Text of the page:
Britain’s economy needs radical reform – including raising the minimum wage and greater trade union powers – to address stagnating living standards and rising inequality, a major new report has found.
The damning report by the Commission on Economic Justice, which was created by the Institute for Public Policy Research and includes the TUC, the Archbishop of Canterbury, economists and senior business leaders, found that the UK’s economy is “not working”.
The report, which Unite contributed to, said the economy is “no longer delivering rising living standards for a majority of the population” and put forward 73 recommendations to rebalance it.
Archbishop of Canterbury Justin Welby said, “For decades the UK economy has not worked as it should, with millions of people and many parts of the country receiving less than their fair share. The widening gulf between rich and poor, and fears about the future among young people and their parents, have damaged our nation’s sense of itself.
“Our report shows that it doesn’t have to be like this. By putting fairness at the heart of the economy, we can make it perform better, improving the lives of millions of people. Achieving prosperity and justice together is not only a moral imperative – it is an economic one.”
The report’s recommendations include creating a national investment bank, putting worker representatives on company boards, greater economic devolution throughout the UK, an increase in corporation tax and tighter regulation for tech giants.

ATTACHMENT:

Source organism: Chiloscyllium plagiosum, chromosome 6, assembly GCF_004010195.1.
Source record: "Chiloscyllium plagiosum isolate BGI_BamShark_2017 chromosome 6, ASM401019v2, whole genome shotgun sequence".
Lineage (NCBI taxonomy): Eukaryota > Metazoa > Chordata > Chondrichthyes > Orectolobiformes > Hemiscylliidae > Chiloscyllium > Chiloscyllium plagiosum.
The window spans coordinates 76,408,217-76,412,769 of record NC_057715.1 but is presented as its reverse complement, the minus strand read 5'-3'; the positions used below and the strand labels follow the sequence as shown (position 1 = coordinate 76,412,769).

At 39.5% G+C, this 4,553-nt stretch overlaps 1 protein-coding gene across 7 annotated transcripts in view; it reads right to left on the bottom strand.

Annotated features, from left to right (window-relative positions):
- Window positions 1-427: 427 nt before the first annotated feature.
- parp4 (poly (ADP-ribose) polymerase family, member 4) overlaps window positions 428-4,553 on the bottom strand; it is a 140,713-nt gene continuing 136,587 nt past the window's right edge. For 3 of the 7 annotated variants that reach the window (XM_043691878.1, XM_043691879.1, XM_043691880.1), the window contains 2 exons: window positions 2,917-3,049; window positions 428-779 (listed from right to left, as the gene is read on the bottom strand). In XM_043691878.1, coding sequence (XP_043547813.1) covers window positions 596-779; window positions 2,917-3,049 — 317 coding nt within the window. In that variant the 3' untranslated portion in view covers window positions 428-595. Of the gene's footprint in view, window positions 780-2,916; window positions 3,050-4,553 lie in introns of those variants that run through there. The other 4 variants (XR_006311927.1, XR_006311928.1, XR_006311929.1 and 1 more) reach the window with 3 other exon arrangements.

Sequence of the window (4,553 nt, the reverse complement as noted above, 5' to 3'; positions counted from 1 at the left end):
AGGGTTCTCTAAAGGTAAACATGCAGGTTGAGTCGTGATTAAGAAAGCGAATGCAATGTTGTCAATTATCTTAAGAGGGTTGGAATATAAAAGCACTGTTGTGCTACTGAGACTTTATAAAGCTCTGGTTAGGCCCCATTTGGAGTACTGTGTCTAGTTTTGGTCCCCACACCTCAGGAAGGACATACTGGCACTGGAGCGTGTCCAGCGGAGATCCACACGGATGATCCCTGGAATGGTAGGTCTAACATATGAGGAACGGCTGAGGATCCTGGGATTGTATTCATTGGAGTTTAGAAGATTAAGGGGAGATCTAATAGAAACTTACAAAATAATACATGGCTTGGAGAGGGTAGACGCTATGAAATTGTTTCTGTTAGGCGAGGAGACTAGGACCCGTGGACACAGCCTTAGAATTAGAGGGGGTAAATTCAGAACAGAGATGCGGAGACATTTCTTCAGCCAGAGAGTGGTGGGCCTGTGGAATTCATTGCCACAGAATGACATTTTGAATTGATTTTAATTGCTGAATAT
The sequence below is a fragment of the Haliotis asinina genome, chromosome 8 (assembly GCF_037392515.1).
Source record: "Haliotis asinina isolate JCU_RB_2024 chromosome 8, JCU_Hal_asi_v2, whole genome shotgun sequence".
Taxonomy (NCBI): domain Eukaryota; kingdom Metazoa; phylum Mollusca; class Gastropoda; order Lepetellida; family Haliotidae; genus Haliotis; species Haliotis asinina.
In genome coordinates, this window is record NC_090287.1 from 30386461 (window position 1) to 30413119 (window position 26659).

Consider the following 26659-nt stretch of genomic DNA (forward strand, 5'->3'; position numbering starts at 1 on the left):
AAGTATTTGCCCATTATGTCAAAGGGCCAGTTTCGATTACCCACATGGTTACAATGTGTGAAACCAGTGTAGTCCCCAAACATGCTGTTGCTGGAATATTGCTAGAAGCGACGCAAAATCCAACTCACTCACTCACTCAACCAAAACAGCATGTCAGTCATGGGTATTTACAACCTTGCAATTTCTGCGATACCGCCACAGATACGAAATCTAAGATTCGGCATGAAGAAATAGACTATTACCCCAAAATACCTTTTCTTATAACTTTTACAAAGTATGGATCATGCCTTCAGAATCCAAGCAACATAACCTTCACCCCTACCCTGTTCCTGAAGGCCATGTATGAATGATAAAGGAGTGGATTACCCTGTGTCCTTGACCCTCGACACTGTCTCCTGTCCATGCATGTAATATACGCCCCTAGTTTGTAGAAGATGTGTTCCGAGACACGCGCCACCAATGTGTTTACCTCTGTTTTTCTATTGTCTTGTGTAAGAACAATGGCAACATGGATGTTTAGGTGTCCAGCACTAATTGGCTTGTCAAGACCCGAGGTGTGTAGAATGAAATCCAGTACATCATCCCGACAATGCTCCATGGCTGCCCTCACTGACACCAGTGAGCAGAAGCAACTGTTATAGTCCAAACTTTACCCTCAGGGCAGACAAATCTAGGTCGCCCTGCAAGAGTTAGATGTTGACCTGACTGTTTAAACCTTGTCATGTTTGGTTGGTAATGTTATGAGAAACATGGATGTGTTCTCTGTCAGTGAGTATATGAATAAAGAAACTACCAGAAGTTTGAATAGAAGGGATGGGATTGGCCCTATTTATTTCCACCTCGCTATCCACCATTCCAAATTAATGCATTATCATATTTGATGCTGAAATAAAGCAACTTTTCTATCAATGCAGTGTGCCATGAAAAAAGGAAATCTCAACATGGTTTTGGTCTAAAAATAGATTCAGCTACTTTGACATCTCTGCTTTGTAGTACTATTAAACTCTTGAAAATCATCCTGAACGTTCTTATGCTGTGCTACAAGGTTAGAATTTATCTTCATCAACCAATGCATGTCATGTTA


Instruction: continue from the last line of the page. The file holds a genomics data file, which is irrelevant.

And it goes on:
The report also calls for workers to have greater bargaining power “making it easier for trade unions to negotiate on their behalf to achieve higher productivity and to share its rewards fairly through better wages and conditions and reduced working time”.
TUC general secretary Frances O’Grady said, “It’s time for a once-in-a-generation rethink of our approach to the economy. Working people have had enough of stagnating living standards and massive inequality, and no-one’s buying the idea that there’s no alternative.”
The commission found that the UK is being suppressed by poor rates of investment, low wages and a business class who for decades have overwhelmingly based decisions on short term profit making.
Commenting on the report, Unite leader Len McCluskey said, “We were pleased to have contributed to this report. Surely the clamour for a new approach to the economy can no longer be ignored by the Tories? And trade union rights must be at the heart of a fairer, more equal society.”
McCluskey, along with other trade union leaders, will be speaking at The Fight for a New Deal for Workers fringe next Monday at 12.45pm at the TUC Congress in Manchester.